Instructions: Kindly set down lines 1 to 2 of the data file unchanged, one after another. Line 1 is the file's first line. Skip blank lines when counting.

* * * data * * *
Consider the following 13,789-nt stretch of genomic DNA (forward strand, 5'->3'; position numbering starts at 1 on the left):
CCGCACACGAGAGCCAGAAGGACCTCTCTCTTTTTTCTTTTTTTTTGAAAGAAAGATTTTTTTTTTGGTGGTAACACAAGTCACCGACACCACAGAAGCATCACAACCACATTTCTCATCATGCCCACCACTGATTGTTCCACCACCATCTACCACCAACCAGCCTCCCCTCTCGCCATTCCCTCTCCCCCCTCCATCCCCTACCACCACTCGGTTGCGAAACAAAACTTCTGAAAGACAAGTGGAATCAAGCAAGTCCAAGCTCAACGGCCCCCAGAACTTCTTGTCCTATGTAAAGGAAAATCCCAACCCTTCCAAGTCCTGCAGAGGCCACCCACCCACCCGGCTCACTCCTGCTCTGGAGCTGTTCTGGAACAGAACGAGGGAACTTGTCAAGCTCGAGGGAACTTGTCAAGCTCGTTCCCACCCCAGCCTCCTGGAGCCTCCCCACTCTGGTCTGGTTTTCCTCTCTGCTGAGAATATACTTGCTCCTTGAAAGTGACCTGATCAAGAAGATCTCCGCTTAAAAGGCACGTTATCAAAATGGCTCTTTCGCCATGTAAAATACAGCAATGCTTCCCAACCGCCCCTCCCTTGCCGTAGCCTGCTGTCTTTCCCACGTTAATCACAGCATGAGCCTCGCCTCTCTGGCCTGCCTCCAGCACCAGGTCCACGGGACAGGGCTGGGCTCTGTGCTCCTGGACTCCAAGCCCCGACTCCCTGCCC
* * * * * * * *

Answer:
Consider the following 13,789-nt stretch of genomic DNA (forward strand, 5'->3'; position numbering starts at 1 on the left):
CCGCACACGAGAGCCAGAAGGACCTCTCTCTTTTTTCTTTTTTTTTGAAAGAAAGATTTTTTTTTTGGTGGTAACACAAGTCACCGACACCACAGAAGCATCACAACCACATTTCTCATCATGCCCACCACTGATTGTTCCACCACCATCTACCACCAACCAGCCTCCCCTCTCGCCATTCCCTCTCCCCCCTCCATCCCCTACCACCACTCGGTTGCGAAACAAAACTTCTGAAAGACAAGTGGAATCAAGCAAGTCCAAGCTCAACGGCCCCCAGAACTTCTTGTCCTATGTAAAGGAAAATCCCAACCCTTCCAAGTCCTGCAGAGGCCACCCACCCACCCGGCTCACTCCTGCTCTGGAGCTGTTCTGGAACAGAACGAGGGAACTTGTCAAGCTCGAGGGAACTTGTCAAGCTCGTTCCCACCCCAGCCTCCTGGAGCCTCCCCACTCTGGTCTGGTTTTCCTCTCTGCTGAGAATATACTTGCTCCTTGAAAGTGACCTGATCAAGAAGATCTCCGCTTAAAAGGCACGTTATCAAAATGGCTCTTTCGCCATGTAAAATACAGCAATGCTTCCCAACCGCCCCTCCCTTGCCGTAGCCTGCTGTCTTTCCCACGTTAATCACAGCATGAGCCTCGCCTCTCTGGCCTGCCTCCAGCACCAGGTCCACGGGACAGGGCTGGGCTCTGTGCTCCTGGACTCCAAGCCCCGACTCCCTGCCC